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Please can the people campaigning to include him in the ever expanding Irish honour lists stop reverting his original nationality to Irish.
His parents were Welsh and he was born in Ireland when it was part of the UK. He was a British subject until he took US citizenship. There was no such thing then as Irish citizenship and that cannot be retrospectively applied. Since he wasn't ethnically Irish either - you really should give up the fight!
I'm not trying to "claim" anyone. The article states he was "british born", this means he was born in Britain - he wasn't, he was born in Ireland. They are seperate islands. This makes his nationality and citizenship Irish by birth, I agree that we need a reliable source to see how he identified himself.
The description "British" is not restricted to being born on the Island of Great Britain. It means being born/having citizenship in the jurisdiction of the UK - look it up if you don't believe me. "Britain" is an accepted shorthand for the UK and at that time included (sorry if this upsets anybody) Ireland. Every Scots, English, or Welsh person is British even if born on the Isle of Skye or the Isle of White! Prior to the creation of the Republic of Ireland that went for the island called Ireland as well. Harris was born a British subject (what we call today a citizen) as were all people of Ireland at that time. Post-independence Northern Irish people have the option of calling themselves Irish or British or both. Harris died before this time and in any case had deliberately taken USA citizenship by then.
Being "Irish" ethnically is quite separate from citizenship - as is being "Scots" or "English" or "Welsh". Many will call themselves one of these but that doesn't affect the legal status of their British nationality. Harris wasn't ethnically Irish - his parents were Welsh! I doubt that he thought of himself as Irish.
Stating that calling him Irish born is simply a matter of geography is disingenuous - it is a claim against his original status as a Brit. This is factually and historically misleading. I would assume that someone said to be "Irish-born" was an Irish person. And in this case, that is not true. Daisyabigael (talk) 00:03, 10 January 2010 (UTC)
- Firstly, the United Kingdom and Great Britain are not the same thing. Second error of fact: Kingdoms do not have citizens. Your conception is totally wrong. Ireland and GB were both part of a larger entity called the United Kingdom for 121 years(i.e. three kingdoms united ) It is patently ridiculous that, following your logic, an Irishman before the union, and thus when Ireland has lesser autonomy and was under the heel of British rule is Irish, but one during the Union is "British". Great Britain (do you know where Little Britain is?) and Ireland are separate but neighbouring Islands. Thirdly, many people would find your propos to be imperialist, racist and offensive. Imagine if you went around calling Congolese people Belgian? Best, --Ktlynch (talk) 10:09, 10 September 2012 (UTC)
I'm sorry but this is nonsense. Please look at the link I supplied you. The "larger entity" which Ireland belonged to was called The United Kingdom of Great Britain and Ireland at the time of Harris's birth. People subject to the King or Queen of the UK (citizens of the UK) are traditionally (then as now!) referred to as British. End of argument. Do your research. You say: "It is patently ridiculous that, following your logic, an Irishman before the union, and thus when Ireland has lesser autonomy and was under the heel of British rule is Irish, but one during the Union is "British"" I don't recognise my "logic" in your "rebuttal" - I said nothing of the sort. Firstly, Harris wasn't an Irishman of any sort! He was Welsh. Secondly, if you were born anywhere within the UK at that time (and indeed now!!!) you would call yourself British - and this was your nationality (you might also be a Scot, English, Welsh or Irish but this did not alter the fact that you were British!). It is not being "racist" or imperialist" to point out the truth. I am British, and a Scot - my wife is British and English, we both hold British passports and are citizens of the UK. These days, if you are born in Northern Ireland you can be counted as Irish or British for your official nationality - but that wasn't the case at the time of Harris' birth. I know it's a bit complicated, but you are in error and need to read up on the subject before you start pontificating again about a subject you don't quite understand. Daisyabigael (talk) 12:48, 10 September 2012 (UTC)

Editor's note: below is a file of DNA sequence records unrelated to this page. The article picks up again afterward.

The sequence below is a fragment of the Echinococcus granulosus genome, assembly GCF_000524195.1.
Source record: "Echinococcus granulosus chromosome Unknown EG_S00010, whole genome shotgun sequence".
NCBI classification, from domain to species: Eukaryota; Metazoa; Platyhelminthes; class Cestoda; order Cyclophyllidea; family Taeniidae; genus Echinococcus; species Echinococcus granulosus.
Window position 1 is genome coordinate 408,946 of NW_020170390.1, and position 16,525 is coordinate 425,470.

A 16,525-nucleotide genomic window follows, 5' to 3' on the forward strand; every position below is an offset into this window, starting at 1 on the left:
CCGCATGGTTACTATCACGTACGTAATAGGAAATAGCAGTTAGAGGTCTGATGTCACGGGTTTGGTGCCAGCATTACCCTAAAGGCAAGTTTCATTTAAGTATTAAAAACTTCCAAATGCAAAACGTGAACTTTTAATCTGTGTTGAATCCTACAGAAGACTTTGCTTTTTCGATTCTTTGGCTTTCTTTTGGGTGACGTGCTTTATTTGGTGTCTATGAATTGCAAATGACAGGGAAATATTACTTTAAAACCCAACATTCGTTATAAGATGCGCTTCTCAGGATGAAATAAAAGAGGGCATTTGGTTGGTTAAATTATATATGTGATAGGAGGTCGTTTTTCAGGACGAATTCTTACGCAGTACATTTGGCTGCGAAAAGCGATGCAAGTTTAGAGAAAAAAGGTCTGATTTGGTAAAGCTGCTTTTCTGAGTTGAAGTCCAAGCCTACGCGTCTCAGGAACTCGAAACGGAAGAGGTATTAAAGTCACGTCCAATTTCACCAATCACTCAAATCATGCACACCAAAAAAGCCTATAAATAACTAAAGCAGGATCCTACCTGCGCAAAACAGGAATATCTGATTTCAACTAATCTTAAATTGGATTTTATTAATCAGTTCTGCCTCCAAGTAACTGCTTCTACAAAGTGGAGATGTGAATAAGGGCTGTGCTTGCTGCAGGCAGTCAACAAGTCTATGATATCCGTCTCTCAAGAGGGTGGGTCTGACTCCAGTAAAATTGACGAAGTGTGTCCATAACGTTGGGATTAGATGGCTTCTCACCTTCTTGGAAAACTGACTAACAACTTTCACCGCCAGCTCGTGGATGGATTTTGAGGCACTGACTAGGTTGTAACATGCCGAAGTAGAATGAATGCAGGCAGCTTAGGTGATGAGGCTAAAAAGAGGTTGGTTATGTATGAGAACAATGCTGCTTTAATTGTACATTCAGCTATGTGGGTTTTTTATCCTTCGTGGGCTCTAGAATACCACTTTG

What was Frank Harris the publisher of? I could not tell from reading the article where he would be characterized as being a publisher... an Editor, yes, but publisher, it seems to be, a "no."Stevenmitchell (talk) 05:29, 10 November 2015 (UTC)
He was a self-publisher - several of his books including My Life and Loves and his biography of Oscar Wilde were first published by him. I would not say that's enough to make him a publisher in the commonly accepted sense. --188.8.131.52 (talk) 14:11, 11 July 2017 (UTC)
England or Germany?
Frank Harris was also the author of "England or Germany?", described as a "tremendous tirade" by the Times Literary Supplement. I think it should be included in the list of his works. Everybody got to be somewhere! (talk) 21:07, 12 January 2017 (UTC)
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